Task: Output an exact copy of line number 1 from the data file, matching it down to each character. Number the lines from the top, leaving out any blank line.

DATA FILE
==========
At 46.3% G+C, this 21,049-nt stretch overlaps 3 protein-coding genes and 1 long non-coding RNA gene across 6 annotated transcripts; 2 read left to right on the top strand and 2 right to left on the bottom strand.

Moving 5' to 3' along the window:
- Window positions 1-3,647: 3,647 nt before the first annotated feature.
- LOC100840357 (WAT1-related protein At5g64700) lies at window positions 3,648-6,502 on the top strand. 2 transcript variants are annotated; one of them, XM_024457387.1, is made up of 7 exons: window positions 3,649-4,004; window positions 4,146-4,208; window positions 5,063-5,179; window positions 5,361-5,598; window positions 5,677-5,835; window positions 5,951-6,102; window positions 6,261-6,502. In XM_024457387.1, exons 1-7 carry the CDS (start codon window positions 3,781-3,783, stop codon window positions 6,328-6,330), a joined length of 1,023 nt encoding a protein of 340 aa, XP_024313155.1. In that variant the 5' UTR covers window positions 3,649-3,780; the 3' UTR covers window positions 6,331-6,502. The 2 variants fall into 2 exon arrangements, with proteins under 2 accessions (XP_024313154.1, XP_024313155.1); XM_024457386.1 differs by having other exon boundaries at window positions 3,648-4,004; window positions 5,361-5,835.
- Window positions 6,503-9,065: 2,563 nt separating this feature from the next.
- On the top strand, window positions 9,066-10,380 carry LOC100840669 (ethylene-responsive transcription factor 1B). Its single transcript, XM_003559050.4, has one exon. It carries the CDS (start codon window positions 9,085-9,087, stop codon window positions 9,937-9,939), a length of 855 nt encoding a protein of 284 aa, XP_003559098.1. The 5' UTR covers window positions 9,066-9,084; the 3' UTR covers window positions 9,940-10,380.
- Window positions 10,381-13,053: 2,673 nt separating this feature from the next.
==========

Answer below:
At 46.3% G+C, this 21,049-nt stretch overlaps 3 protein-coding genes and 1 long non-coding RNA gene across 6 annotated transcripts; 2 read left to right on the top strand and 2 right to left on the bottom strand.